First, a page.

Styles, P and Westwood, RF and Toon, SM and Buckingham, M-P and Marmo, B and Carruthers, B (2011) Monitoring and Mitigation of Low Frequency Noise from Wind Turbines to Protect Comprehensive Test Ban Seismic Monitoring Stations. In: Fourth International Meeting on Wind Turbine Noise, 12-14 Apr 2011, Rome.
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The first work which described the harmonic tonal nature of vibrations from windfarms was carried out at St Breock’s Down, Cornwall, UK and is described in Legerton et al (1996) and more fully in Snow, and Styles (1997). This has since raised concerns about the possible effect of wind farms on sensitive installations. Styles et al (2005) describe an extensive monitoring programme to characterise the low frequency vibration spectra produced by wind turbines of various types, both fixed and variable speed. They demonstrated that small but significant harmonic vibrations controlled by the modal vibrations of the towers and excited by blade passing, tower braking and wind loading while parked, can propagate tens of kilometres and be detected on broadband seismometers. This meant that protective measures had to be implemented to protect the International Monitoring System (IMS) seismic monitoring station located at Eskdalemuir in the Scottish Borders, the UK’s contribution to the Comprehensive Test Ban Treaty (CTBT) verification regime which must be observed by international treaty. Over 2 GW of wind turbines were planned for this region and planning restrictions were imposed to control development because of the potential effects on the IMS station. Styles et al (2005) established that vibrations of concern in the 2 to 6 Hz band, while small, were critical for this monitoring. Propagation laws and an aggregate vibration budget were derived and calculated to aid planning and permit appropriate wind farm development. With increasing pressure to reduce carbon emissions through renewable energy contributions in the UK and especially Scotland, the budget has now been reached, with at least 2.5 GW of new wind developments are still in scoping and planning. It is therefore necessary to find a method to reduce the vibrations from new and existing farms to achieve headroom for new developments. Reactec Ltd in conjunction, have developed a Seismically Quiet Tower (SQT) system which can be retro-fitted or installed during construction. This can significantly attenuate the vibrations produced and delivered to the ground in the frequency band deleterious to the discrimination capability of the Eskdalemuir station. The SQT can, and is planned to, be fitted to existing close-in wind turbines to reduce their contribution to the vibration budget and potentially release budget for new development elsewhere in the 50 km zone of concern around Eskdalemuir. Keele University have carried out a programme of modelling and seismic monitoring of this system and have confirmed that it does significantly reduce the vibration spectrum in the region of 2 to 6 Hz which has the added benefit of reducing many fatigue loads on the turbine tower itself.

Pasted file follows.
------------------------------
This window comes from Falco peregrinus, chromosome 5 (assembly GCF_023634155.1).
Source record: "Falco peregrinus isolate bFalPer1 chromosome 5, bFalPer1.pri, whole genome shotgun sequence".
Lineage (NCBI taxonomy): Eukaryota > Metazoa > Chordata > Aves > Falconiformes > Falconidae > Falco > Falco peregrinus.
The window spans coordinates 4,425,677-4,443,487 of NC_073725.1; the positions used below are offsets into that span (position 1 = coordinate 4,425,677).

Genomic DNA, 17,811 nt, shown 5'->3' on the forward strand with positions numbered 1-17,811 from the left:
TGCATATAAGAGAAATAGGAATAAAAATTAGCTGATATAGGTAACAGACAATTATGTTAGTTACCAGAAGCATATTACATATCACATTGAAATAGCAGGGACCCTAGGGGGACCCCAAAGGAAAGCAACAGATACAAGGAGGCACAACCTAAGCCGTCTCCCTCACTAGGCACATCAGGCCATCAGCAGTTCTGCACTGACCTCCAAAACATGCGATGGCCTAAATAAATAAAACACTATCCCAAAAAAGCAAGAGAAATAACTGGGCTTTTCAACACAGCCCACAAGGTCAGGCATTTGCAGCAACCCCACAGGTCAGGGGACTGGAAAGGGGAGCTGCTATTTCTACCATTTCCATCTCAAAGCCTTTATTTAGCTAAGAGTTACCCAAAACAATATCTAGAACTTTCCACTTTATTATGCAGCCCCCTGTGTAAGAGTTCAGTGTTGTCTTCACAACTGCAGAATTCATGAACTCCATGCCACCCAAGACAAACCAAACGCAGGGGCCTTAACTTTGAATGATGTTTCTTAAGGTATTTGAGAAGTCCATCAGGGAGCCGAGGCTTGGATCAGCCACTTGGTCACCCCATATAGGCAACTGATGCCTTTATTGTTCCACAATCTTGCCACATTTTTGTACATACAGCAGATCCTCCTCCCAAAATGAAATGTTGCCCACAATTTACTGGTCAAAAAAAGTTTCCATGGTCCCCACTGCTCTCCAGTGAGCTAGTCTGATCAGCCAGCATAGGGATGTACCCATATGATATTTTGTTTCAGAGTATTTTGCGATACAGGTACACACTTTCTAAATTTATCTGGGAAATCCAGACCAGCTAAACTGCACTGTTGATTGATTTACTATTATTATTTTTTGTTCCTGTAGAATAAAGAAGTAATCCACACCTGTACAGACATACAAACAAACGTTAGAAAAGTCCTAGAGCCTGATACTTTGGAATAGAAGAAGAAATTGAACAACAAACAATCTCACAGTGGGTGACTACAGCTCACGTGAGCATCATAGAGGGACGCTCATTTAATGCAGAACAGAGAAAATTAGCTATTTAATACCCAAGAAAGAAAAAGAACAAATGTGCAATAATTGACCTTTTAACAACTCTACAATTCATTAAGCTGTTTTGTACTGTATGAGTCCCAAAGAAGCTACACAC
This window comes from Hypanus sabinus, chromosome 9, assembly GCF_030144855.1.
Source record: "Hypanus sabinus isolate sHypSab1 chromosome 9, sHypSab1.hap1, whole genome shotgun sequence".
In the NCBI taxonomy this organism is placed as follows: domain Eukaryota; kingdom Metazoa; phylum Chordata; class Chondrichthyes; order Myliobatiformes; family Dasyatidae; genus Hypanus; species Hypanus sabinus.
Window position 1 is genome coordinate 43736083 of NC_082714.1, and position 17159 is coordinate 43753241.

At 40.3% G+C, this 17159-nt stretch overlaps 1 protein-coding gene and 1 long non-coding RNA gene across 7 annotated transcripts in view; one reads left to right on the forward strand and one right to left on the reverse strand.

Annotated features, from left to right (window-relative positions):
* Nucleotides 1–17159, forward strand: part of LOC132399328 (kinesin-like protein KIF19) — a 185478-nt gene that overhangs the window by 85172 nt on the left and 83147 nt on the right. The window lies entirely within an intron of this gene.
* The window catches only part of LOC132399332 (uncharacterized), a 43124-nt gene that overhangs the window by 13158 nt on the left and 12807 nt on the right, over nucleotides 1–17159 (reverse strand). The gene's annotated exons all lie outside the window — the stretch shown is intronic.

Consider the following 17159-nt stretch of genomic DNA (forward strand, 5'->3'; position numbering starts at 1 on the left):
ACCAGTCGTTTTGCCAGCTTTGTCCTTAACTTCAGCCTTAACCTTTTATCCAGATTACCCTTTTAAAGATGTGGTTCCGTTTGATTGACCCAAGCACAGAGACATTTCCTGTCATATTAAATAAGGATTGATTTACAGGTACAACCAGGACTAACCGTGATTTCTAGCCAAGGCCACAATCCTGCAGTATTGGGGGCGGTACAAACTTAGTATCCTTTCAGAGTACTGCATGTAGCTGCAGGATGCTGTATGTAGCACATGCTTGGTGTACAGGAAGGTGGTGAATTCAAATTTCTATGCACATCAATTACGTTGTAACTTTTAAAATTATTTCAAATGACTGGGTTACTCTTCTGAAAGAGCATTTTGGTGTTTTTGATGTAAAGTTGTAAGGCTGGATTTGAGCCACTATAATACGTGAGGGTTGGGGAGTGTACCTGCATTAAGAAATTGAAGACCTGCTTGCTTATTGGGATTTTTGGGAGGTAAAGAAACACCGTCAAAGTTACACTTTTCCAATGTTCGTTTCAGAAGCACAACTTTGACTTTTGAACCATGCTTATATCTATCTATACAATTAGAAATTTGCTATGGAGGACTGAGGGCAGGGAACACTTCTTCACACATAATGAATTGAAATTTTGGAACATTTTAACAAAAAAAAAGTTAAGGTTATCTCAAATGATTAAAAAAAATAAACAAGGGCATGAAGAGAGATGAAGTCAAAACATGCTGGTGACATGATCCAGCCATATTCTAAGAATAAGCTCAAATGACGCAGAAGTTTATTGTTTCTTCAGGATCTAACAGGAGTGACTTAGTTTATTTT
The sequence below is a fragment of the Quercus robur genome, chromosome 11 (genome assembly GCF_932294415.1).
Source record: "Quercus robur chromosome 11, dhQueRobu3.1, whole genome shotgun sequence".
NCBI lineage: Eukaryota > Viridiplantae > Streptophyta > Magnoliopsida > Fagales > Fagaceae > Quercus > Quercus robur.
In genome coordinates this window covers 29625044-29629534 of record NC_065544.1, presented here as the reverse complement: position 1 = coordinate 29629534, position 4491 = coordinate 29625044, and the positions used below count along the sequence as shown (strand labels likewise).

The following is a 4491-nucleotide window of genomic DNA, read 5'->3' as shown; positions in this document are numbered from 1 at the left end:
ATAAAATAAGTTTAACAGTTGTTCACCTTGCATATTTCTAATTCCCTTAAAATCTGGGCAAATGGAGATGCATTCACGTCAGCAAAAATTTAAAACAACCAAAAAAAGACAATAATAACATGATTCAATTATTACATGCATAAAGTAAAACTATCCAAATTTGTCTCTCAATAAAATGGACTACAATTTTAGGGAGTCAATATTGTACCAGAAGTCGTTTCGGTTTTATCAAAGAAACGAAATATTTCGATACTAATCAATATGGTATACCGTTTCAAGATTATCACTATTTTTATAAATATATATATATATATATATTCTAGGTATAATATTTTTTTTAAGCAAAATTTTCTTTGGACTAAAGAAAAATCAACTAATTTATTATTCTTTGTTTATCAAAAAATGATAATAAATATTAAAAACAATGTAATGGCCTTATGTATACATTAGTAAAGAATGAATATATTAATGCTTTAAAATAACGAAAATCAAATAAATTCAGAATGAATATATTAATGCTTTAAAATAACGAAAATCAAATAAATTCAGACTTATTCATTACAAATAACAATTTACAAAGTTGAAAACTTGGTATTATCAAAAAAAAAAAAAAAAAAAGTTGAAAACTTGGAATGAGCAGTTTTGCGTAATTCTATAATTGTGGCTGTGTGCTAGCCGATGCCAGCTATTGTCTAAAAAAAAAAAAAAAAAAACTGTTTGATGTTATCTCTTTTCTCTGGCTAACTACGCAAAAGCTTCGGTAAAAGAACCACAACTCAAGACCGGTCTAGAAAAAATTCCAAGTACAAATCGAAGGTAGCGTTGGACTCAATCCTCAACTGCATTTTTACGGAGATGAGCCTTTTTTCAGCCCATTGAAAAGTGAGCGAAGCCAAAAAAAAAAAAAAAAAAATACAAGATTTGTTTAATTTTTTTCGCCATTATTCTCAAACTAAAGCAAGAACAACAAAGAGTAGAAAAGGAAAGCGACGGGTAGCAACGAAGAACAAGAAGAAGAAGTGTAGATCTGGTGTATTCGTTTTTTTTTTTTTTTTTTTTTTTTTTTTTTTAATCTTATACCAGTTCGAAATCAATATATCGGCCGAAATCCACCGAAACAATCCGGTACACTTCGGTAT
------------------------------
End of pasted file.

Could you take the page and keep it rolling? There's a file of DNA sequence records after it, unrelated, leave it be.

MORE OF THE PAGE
|Item Type:||Conference or Workshop Item (Paper)|
|Uncontrolled Keywords:||wind turbines, noise, environmental impacts|
|Subjects:||G Geography. Anthropology. Recreation > GE Environmental Sciences|
|Divisions:||Faculty of Natural Sciences > School of Physical and Geographical Sciences|
|Date Deposited:||16 Jan 2015 14:44|
|Last Modified:||20 Feb 2015 11:42|
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